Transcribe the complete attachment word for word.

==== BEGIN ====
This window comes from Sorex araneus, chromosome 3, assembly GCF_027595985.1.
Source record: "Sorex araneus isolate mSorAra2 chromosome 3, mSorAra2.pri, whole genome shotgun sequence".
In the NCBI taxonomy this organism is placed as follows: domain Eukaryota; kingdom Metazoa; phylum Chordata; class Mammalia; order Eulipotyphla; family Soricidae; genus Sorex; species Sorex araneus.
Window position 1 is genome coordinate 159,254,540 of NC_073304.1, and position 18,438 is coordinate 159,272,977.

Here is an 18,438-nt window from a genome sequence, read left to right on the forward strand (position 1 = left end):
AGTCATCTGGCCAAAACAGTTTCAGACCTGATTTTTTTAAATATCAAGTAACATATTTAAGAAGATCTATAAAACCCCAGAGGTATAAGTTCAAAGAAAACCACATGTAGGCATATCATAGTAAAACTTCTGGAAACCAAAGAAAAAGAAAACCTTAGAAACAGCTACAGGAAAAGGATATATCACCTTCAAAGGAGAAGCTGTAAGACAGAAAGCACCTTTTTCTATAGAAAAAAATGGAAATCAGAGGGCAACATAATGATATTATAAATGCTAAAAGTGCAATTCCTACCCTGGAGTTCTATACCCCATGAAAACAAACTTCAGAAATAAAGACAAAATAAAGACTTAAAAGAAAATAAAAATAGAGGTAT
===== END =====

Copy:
This window comes from Sorex araneus, chromosome 3, assembly GCF_027595985.1.
Source record: "Sorex araneus isolate mSorAra2 chromosome 3, mSorAra2.pri, whole genome shotgun sequence".
In the NCBI taxonomy this organism is placed as follows: domain Eukaryota; kingdom Metazoa; phylum Chordata; class Mammalia; order Eulipotyphla; family Soricidae; genus Sorex; species Sorex araneus.
Window position 1 is genome coordinate 159,254,540 of NC_073304.1, and position 18,438 is coordinate 159,272,977.

Here is an 18,438-nt window from a genome sequence, read left to right on the forward strand (position 1 = left end):
AGTCATCTGGCCAAAACAGTTTCAGACCTGATTTTTTTAAATATCAAGTAACATATTTAAGAAGATCTATAAAACCCCAGAGGTATAAGTTCAAAGAAAACCACATGTAGGCATATCATAGTAAAACTTCTGGAAACCAAAGAAAAAGAAAACCTTAGAAACAGCTACAGGAAAAGGATATATCACCTTCAAAGGAGAAGCTGTAAGACAGAAAGCACCTTTTTCTATAGAAAAAAATGGAAATCAGAGGGCAACATAATGATATTATAAATGCTAAAAGTGCAATTCCTACCCTGGAGTTCTATACCCCATGAAAACAAACTTCAGAAATAAAGACAAAATAAAGACTTAAAAGAAAATAAAAATAGAGGTAT